Wavell recorded on March 25, 1944, in his Journal, a conference with the Foreign Secretary, Sir Olaf Caroe, and Sir Basil Gould, Political Officer in Sikkim and for Bhutan and Tibet: “We discussed Gould’s visit to Tibet and possibility of stiffening up Tibetans to resist any Chinese encroachment, and also pushing up to McMahon Line on northern frontier of Assam” (The Viceroy’s Journal edited by Sir Penderel Moon; 1973; page 620; see also page 194 for a record of his visit in December 1945).
British policy was stated in a letter dated April 6, 1947, by L.A.C. Fry, Deputy Secretary, to A.J. Hopkinson, Political Officer in Sikkim. “The Government of India stand by the McMahon Line and will not tolerate incursion into India such as that which recently occurred in the Siang valley. They would however at all times be prepared to discuss in a friendly way with China and Tibet any rectification of the frontier that might be urged on reasonable grounds by any of the parties to the abortive Simla Conference of 1914” (The Transfer of Power 1940-47, Volume X, pages 156-7).
India’s policies on the McMahon Line were transparent. On March 4, 1948, Vallabhbhai Patel submitted to the President of the Constituent Assembly, as Chairman of its Advisory Committee on Minorities, Fundamental Rights, Tribal Areas, and so on, the Report of the North East Frontier Assam Tribal and Excluded Areas Sub-Committee which his Committee had adopted.
The Sub-Committee had undertaken extensive tours. It is a masterly document and bears quotation in extenso: “The facts are that in 1914 there was a tripartite convention with Tibet and China regarding the relations of the three governments and in particular regarding the frontier between India and Tibet. The convention which contained an agreement about the frontier line between India and Tibet was ratified by the Tibetan authorities at Lhasa, and the line known as the McMahon Line was indicated on a map of which a copy was given to the Lhasa government, which acknowledged it.
“The existence of this line was for a long time and known to the Assam government, and on the other hand it was found that there was no notification under Section 60 of the Government of India Act, 1919, specifying the northern frontier of Assam, with the result that the McMahon Line which is the frontier between Tibet and India is the legal boundary of Assam as well. In practice the position is peculiar.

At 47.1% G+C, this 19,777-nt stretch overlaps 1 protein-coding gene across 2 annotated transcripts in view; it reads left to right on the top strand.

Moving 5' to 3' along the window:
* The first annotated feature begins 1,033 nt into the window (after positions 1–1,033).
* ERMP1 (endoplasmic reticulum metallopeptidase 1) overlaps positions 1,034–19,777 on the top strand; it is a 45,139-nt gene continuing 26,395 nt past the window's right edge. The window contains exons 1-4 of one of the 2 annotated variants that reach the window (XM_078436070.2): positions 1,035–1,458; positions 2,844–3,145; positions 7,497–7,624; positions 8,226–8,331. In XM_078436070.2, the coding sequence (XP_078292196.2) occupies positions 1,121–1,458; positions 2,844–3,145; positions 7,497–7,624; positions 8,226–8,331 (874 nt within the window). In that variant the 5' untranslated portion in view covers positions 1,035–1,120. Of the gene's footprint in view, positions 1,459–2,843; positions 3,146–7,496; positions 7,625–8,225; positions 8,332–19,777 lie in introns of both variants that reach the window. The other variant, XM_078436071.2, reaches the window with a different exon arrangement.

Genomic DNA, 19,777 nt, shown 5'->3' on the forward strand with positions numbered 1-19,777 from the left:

“Though the Governor of Assam is vested with authority over the Frontier Tracts… it is taken to be exercised, not by virtue of the provisions applicable to Excluded Areas of the Government of India Act, 1935, but as the Agent of the Governor-General under Section 123 of the Act” (Constituent Assembly Debates; Volume VII, page 104).
On the partition of India, the Indo-Tibetan Notes of 1914 were listed among the treaties which devolved on India in an Order made under the Indian Independence Act, 1947. All these were public documents noted by Foreign Offices the world over.
Finally, on February 12, 1951, Major R. (Bob) Khating, a Tangkhul Naga and aide to the legendary Nari Rustomji, evicted the Tibetans from Tawang. China did not protest at all.
The Draft Constitution of India published on February 21, 1948, mentioned the area south of the McMahon Line in the Sixth Schedule, Part II. China did not protest. Nor did it protest when the Constitution of India came into force on January 26, 1950. Its Sixth Schedule had a table annexed. In part B para 1, the areas were precisely mentioned.Neither “regard for the historical facts”, nor pragmatism, nor commitment to a settlement can explain China’s persistent, obdurate, if not intransigent, stand on Tawang. It knows that India cannot cede that district, yet persists. One is at a loss to understand its calculations. Is it because it is not yet ready for a settlement? However, persist in the peace process both sides must.
A stage has been reached when it is futile to proceed with the Special Representatives’ charade. It has yielded nothing anyway. The dispute cries for attention from the top leaderships of India and China. They must come to grips with it and pursue the course with determination and in a spirit of conciliation.
Neither country is a threat to the other. Neither will play any outside power’s game. The peace dividend of a boundary agreement will be colossal and its effects far-reaching. Fundamentally, India must recognise China’s interests in the Aksai Chin and China must recognise India’s interests on the McMahon Line. That said, in both sectors some adjustments will be necessary. India cannot legally claim areas north of the McMahon Line which it unilaterally occupied. China must withdraw from the 2,500 square miles it occupied as a result of the 1962 war.